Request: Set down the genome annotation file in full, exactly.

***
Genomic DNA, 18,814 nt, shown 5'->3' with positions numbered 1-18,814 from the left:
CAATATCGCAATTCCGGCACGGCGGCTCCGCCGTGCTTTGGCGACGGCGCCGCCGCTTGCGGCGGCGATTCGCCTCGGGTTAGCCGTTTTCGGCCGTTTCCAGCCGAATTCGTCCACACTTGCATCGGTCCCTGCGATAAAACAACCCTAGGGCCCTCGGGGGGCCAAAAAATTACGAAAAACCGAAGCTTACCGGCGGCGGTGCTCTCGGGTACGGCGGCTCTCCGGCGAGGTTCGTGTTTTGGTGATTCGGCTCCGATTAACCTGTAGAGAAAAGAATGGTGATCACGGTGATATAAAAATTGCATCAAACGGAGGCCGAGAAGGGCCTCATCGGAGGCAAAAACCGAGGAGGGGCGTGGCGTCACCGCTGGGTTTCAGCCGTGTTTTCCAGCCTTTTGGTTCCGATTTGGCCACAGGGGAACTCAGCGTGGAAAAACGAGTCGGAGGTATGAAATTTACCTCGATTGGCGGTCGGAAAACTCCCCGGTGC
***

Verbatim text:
Genomic DNA, 18,814 nt, shown 5'->3' with positions numbered 1-18,814 from the left:
CAATATCGCAATTCCGGCACGGCGGCTCCGCCGTGCTTTGGCGACGGCGCCGCCGCTTGCGGCGGCGATTCGCCTCGGGTTAGCCGTTTTCGGCCGTTTCCAGCCGAATTCGTCCACACTTGCATCGGTCCCTGCGATAAAACAACCCTAGGGCCCTCGGGGGGCCAAAAAATTACGAAAAACCGAAGCTTACCGGCGGCGGTGCTCTCGGGTACGGCGGCTCTCCGGCGAGGTTCGTGTTTTGGTGATTCGGCTCCGATTAACCTGTAGAGAAAAGAATGGTGATCACGGTGATATAAAAATTGCATCAAACGGAGGCCGAGAAGGGCCTCATCGGAGGCAAAAACCGAGGAGGGGCGTGGCGTCACCGCTGGGTTTCAGCCGTGTTTTCCAGCCTTTTGGTTCCGATTTGGCCACAGGGGAACTCAGCGTGGAAAAACGAGTCGGAGGTATGAAATTTACCTCGATTGGCGGTCGGAAAACTCCCCGGTGC